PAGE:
CHANUTE—At the Women’s Health Center, every obstetrical patient is placed into a risk stratification group to help guide their care. A nurse screens all new patients at the first appointment, the physician reviews the screening and patient information, and the case receives a risk level.
“Risk stratification is a best practice, but there are significant challenges to putting it in place,” said Patty Thomsen, the clinic’s Quality Improvement Advisor from Kansas Healthcare Collaborative. “The most significant challenge is formalizing the process and ensuring that the policy and procedure flows for the clinical staff—which is part of the milestone for the Transforming Clinical Practice Initiative.”
“That's huge—early identification of at-risk pregnancies is absolutely one of the best things you can do to improve health outcomes now and well into the future. And of course, that usually translates into much few costly complications,” Thomsen said.
That’s where Women’s Health Center’s partnership with KHC is proven critical, said Clinic Manager Jennifer Brady.
“Drafting all of the necessary policies and putting them into place—it’s just a whole process, and we wouldn’t have been able to do all of it on our own. Patty was instrumental. Our collaboration with KHC was crucial,” Brady said.
“Obviously, our clinical work takes the highest priority. But with Patty’s help, we established each aim and the timeline,” Brady said. “A lot of quality improvement work, we’ve already been doing, but the collaboration has helped us establish recognition for it.”
“The foundation of the Practice Transformation Network (PTN) aligns with our vision at the Women’s Health Center in Chanute, which is to bring world-class quality, value, and safety to our patients,” said Tiffany Miller, Chief Quality Officer at Neosho Memorial Regional Medical Center, of which the center is a part.
“Working with the Kansas Healthcare Collaborative has helped us fine tune our practices and promote coordination in care management,” said Brady.
The initiative has helped clinics achieve large-scale health transformation by identifying areas for improvement. By sharing resources and ideas, Kansas providers can adapt their work and adopt meaningful best practice to improve patient care.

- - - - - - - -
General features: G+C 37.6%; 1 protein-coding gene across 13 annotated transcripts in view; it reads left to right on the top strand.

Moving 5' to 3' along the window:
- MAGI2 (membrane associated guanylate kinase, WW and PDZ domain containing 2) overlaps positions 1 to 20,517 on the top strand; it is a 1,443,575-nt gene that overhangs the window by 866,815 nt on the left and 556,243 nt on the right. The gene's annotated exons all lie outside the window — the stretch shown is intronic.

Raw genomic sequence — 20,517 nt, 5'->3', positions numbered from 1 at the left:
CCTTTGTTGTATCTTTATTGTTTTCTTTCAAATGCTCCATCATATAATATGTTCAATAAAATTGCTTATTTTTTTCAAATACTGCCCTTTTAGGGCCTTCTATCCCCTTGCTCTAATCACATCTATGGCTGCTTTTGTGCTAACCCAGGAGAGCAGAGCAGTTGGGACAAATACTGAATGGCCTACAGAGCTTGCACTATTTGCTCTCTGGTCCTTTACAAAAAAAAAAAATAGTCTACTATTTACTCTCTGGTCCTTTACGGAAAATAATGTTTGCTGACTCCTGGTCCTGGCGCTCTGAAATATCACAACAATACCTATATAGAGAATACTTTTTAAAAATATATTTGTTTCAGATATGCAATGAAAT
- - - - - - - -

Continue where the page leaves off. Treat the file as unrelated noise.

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The Women's Health Center is being recognized as a “Pinnacle Practice,” one of just five physician organizations in Kansas to receive the distinction in 2019, which comes with a $12,000 award.
Pinnacle Practices have excelled in efforts to steadily improve health care quality, safety, and value with patient-centered, evidence-based interventions. For example, they have employed person and family engagement, encouraging the patient and their family to partner with the medical staff in their care. Pinnacle Practices also have incorporated additional quality metrics and utilization metrics for national comparison and evaluation.
Another proactive effort to reduce cost and improve patient care at the clinic is training staff members on the LEAN process, which focuses on maximizing customer value while minimizing waste.
“We have employees who have trained in Lean and applied those principles throughout our practice,” said Clinic Manager Jennifer Brady. “There are a lot of efficiencies in our practice thanks to Lean, and our success in that regard translates to the best health care possible for our patients and reduced costs.”
Thomsen said such a proactive effort is indicative of the practice’s approach in general. “Being Lean trained is highly unusual for a small staff of their size, but it’s just standard for them. They do the right thing at the right time for the right reason.”
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The Women's Health Center is among 180 practices in the Kansas Practice Transformation Network, which is administered by KHC and awarded the distinction.
Rosanne Rutkowski, Program Director at KHC, said the Pinnacle Practices exemplify—each in their way—scalable successes in improving health care quality, safety, and value.
“The Women's Health Center and our state’s other Pinnacle Practices are among the leaders in Kansas working on patient-centered initiatives that improve quality, safety, and value,” Rutkowski said. “Their experience is scalable and worth emulating.”
The Kansas PTN is part of a regional network called Compass PTN, which is one of 29 regional PTNs nationwide. Together they are part of the Transforming Clinical Practice initiative (TCPi), a program of the federal Centers for Medicare & Medicaid Services aimed at:
- Promoting broad payment and practice reform in primary care and specialty care;
- Improving care coordination between providers of services and suppliers;
- Establishing community-based health teams to support chronic care management; and
- Promoting improved quality and reduced cost by developing a collaborative of institutions that support practice transformation.
PTNs are peer-based learning networks designed to mentor and assist practices in improvement in the broad areas. A “Pinnacle Practice” is among the top 5% of enrolled practices based on reporting and phase progression.
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Founded in 2008 by the Kansas Hospital Association and the Kansas Medical Society, KHC embodies the commitment of these two provider groups to act as a resource and continuously enhance the quality of care provided to Kansans. For more information, visit KHConline.org/clinical-quality-improvement.